Port of Rotterdam to fuel ships with methanol on a regular basis from summer 2023
From the summer of 2023, the Port of Rotterdam, Europe’s top bunkering port, will provide methanol bunkering to sea-going vessels on a regular basis.
Last year saw several sea-going ships bunker methanol at the port, the port figures show, resulting in a total of 1,500 tons of methanol sold in 2022.
Methanol has emerged as an attractive, commercially viable alternative fuel as it can be bunkered relatively easily and safely. Methanol (grey methanol) is available at close to 90 of the world’s 100 largest ports, however, the production of green methanol, produced from renewable energy sources, is yet to be ramped up.
As the demand for sustainable fuels and emissions regulations increase, it is likely that green methanol will play a growing role in the shipping industry in the future.
Compared to fossil fuels, green methanol can significantly reduce emissions of carbon dioxide (CO2), sulfur oxides (SOx), and nitrogen oxides (NOx), as well as particulate matter.
The pick-up in bunker sales at the Port of Rotterdam follows the recent introduction of methanol bunkering in the port.
Namely, back in 2021, Waterfront Shipping, a wholly-owned subsidiary of Methanex Corporation (Methanex), launched ‘barge-to-ship’ bunkering operation at the port.
Waterfront Shipping’s Takaroa Sun, a long-term chartered vessel owned by NYK Bulkship (Asia), participated in the operation as the inaugural methanol-powered ship, to be fuelled by a commercial bunker barge.
The premiere bunkering operation took place at the Vopak Terminal Botlek of Royal Vopak with a bunker barge, MTS Evidence, operated by TankMatch.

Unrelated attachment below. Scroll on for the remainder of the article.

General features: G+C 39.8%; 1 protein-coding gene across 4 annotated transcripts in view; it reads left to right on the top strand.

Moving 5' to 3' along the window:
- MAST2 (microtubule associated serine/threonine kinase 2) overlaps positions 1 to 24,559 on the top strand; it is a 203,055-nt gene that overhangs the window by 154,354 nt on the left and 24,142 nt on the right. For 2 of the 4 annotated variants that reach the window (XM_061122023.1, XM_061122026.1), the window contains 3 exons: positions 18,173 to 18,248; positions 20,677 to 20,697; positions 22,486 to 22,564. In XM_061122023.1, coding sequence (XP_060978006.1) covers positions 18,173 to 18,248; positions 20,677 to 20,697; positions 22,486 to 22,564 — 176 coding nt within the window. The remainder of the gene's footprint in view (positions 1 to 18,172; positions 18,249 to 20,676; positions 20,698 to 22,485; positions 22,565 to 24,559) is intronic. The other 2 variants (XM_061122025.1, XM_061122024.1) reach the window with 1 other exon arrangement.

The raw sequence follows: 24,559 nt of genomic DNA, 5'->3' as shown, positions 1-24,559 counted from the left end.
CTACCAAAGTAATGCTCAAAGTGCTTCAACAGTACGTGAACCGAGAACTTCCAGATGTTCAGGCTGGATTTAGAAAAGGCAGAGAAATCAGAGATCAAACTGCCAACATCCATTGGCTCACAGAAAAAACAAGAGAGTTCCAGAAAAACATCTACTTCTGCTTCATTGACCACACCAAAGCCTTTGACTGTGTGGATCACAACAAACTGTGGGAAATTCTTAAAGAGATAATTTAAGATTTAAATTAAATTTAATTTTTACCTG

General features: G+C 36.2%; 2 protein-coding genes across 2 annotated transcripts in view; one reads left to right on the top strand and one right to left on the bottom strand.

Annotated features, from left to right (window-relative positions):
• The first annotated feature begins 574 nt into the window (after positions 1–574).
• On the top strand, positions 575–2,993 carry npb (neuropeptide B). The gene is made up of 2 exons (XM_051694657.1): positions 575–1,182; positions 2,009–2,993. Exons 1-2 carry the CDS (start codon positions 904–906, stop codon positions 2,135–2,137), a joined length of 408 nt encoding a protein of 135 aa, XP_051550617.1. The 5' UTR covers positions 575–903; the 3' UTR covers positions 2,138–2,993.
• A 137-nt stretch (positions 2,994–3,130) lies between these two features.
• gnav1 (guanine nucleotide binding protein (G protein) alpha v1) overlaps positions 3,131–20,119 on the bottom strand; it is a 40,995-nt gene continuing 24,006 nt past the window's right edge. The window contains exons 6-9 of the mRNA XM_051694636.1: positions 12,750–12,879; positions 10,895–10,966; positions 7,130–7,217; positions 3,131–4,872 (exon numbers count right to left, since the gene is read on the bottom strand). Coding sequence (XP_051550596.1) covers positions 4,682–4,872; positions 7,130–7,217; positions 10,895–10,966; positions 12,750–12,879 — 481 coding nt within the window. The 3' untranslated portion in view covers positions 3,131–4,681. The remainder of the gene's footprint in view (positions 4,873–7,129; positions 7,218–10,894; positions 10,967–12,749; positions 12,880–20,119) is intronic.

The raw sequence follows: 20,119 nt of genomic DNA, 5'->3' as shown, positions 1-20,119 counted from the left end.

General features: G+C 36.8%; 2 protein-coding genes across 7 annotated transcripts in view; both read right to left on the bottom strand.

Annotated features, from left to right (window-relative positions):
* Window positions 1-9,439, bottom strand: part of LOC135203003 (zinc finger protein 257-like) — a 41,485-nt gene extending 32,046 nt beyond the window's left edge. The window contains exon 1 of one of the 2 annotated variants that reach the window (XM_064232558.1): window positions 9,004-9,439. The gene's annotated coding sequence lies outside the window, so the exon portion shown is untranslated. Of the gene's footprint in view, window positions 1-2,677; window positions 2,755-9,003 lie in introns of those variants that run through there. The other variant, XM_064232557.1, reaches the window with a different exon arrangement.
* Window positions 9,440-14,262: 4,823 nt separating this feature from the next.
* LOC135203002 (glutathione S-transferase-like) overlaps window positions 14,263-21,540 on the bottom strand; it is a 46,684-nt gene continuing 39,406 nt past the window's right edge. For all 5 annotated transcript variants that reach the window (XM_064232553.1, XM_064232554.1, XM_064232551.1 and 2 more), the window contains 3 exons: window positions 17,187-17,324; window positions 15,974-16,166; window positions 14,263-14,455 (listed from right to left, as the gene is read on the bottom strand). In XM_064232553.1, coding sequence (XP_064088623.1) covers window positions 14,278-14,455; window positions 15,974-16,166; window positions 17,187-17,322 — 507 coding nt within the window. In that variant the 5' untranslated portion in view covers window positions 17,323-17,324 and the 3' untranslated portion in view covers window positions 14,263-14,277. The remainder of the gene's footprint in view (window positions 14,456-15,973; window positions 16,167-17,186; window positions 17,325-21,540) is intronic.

The port announced that maritime shipping bunkered significantly more fuel in Rotterdam in 2022, standing at 10.8 million tons compared to 10.2 million tons up to 2021.
With that, demand for fuel oil, gas oil, methanol, and LNG was 6.3 percent higher than in 2021.
In addition to the supply of traditional fuels, the port pointed to growing demand for alternative and renewable fuels.
There was a notable increase in demand for biofuel-blended bunkers, which rose from 301,000 tonnes in 2021 to 790,000 tonnes in 2022.
Methanol bunkering is currently available in limited locations, primarily in ports with access to methanol production and distribution infrastructure. Some examples include:
- Rotterdam, Netherlands
- Gothenburg, Sweden
- Fujairah, United Arab Emirates
- Zhoushan, China
The South Korean port of Ulsan also aims to become a methanol bunkering hub as demand for this type of fuel continues to rise among the shipping industry stakeholders.
The port of Rotterdam is the largest methanol hub in north-western Europe. This is due to the fact that the largest traders and producers operate in the port, including Methanex, OCI and Proman.
Methanol can be stored at various tank storage terminals at the port, including EVOS, Vopak, ETT and Koole.
Furthermore, work is underway at the port to establish GIDARA, which aims to produce 90kt/yr of green methanol from waste from 2026.
The availability of methanol bunkering is expected to increase in the future as the demand for sustainable marine fuels grows. And the fact is that demand is expected to surge with the increase of ordering of methanol-fuelled vessels. Current figures show that there will be 82 ships powered by methanol in operation by 2028.
The Port of Rotterdam is also preparing for the bunkering of other alternative fuels, including ammonia and hydrogen.
“We will have to wait a little longer for hydrogen, but the use of ammonia as a fuel seems likely to happen in three years’ time, once the first sea-going vessels start using it,” the port authority said in 2022.
Preparations are currently underway to run the first pilot for ammonia bunkering in 2024. Safety aspects are leading in this process, according to the port.
To this end, the port has joined a joint study framework (JSF) for ammonia bunkering safety led by the Japanese ITOCHU Corporation. The Port of Rotterdam will together with 15 other port authorities, R&D centers, and shipping and energy companies, share issues and knowledge on safety and guidelines for ammonia bunkering with the aim of social implementation of ammonia as a marine fuel.